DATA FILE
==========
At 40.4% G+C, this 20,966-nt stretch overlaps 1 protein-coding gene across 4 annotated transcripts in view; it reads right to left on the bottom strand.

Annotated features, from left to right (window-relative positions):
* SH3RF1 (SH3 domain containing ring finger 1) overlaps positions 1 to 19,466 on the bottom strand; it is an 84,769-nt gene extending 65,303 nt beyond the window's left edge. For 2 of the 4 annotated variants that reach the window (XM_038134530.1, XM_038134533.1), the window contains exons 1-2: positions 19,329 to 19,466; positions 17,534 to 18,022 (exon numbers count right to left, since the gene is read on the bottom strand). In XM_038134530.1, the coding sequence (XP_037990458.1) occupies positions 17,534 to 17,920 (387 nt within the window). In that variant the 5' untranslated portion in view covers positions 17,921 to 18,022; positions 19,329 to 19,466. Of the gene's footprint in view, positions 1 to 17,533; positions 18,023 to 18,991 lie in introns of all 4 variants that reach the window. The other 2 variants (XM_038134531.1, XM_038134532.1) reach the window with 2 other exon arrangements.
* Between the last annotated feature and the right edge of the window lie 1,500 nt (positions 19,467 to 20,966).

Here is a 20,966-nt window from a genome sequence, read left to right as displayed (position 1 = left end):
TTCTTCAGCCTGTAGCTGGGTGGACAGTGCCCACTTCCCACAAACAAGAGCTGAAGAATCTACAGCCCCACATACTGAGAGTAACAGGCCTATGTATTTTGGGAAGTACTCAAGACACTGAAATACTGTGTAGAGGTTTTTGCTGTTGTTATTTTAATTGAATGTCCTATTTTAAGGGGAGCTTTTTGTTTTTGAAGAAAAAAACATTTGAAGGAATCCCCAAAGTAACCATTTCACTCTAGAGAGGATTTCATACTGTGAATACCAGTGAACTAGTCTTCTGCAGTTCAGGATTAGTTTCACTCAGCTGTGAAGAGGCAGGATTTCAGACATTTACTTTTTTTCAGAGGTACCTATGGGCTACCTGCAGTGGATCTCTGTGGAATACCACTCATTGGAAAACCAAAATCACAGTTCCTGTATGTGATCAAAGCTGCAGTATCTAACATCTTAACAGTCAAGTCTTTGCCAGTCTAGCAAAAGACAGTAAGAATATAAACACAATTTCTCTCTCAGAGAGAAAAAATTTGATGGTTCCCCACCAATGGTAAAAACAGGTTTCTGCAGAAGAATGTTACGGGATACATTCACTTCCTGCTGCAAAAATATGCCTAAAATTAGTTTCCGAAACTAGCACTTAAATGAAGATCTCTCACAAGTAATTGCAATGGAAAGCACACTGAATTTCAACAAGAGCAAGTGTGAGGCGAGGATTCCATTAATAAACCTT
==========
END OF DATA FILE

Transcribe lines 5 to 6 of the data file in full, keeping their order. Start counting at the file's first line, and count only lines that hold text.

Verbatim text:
Here is a 20,966-nt window from a genome sequence, read left to right as displayed (position 1 = left end):
TTCTTCAGCCTGTAGCTGGGTGGACAGTGCCCACTTCCCACAAACAAGAGCTGAAGAATCTACAGCCCCACATACTGAGAGTAACAGGCCTATGTATTTTGGGAAGTACTCAAGACACTGAAATACTGTGTAGAGGTTTTTGCTGTTGTTATTTTAATTGAATGTCCTATTTTAAGGGGAGCTTTTTGTTTTTGAAGAAAAAAACATTTGAAGGAATCCCCAAAGTAACCATTTCACTCTAGAGAGGATTTCATACTGTGAATACCAGTGAACTAGTCTTCTGCAGTTCAGGATTAGTTTCACTCAGCTGTGAAGAGGCAGGATTTCAGACATTTACTTTTTTTCAGAGGTACCTATGGGCTACCTGCAGTGGATCTCTGTGGAATACCACTCATTGGAAAACCAAAATCACAGTTCCTGTATGTGATCAAAGCTGCAGTATCTAACATCTTAACAGTCAAGTCTTTGCCAGTCTAGCAAAAGACAGTAAGAATATAAACACAATTTCTCTCTCAGAGAGAAAAAATTTGATGGTTCCCCACCAATGGTAAAAACAGGTTTCTGCAGAAGAATGTTACGGGATACATTCACTTCCTGCTGCAAAAATATGCCTAAAATTAGTTTCCGAAACTAGCACTTAAATGAAGATCTCTCACAAGTAATTGCAATGGAAAGCACACTGAATTTCAACAAGAGCAAGTGTGAGGCGAGGATTCCATTAATAAACCTT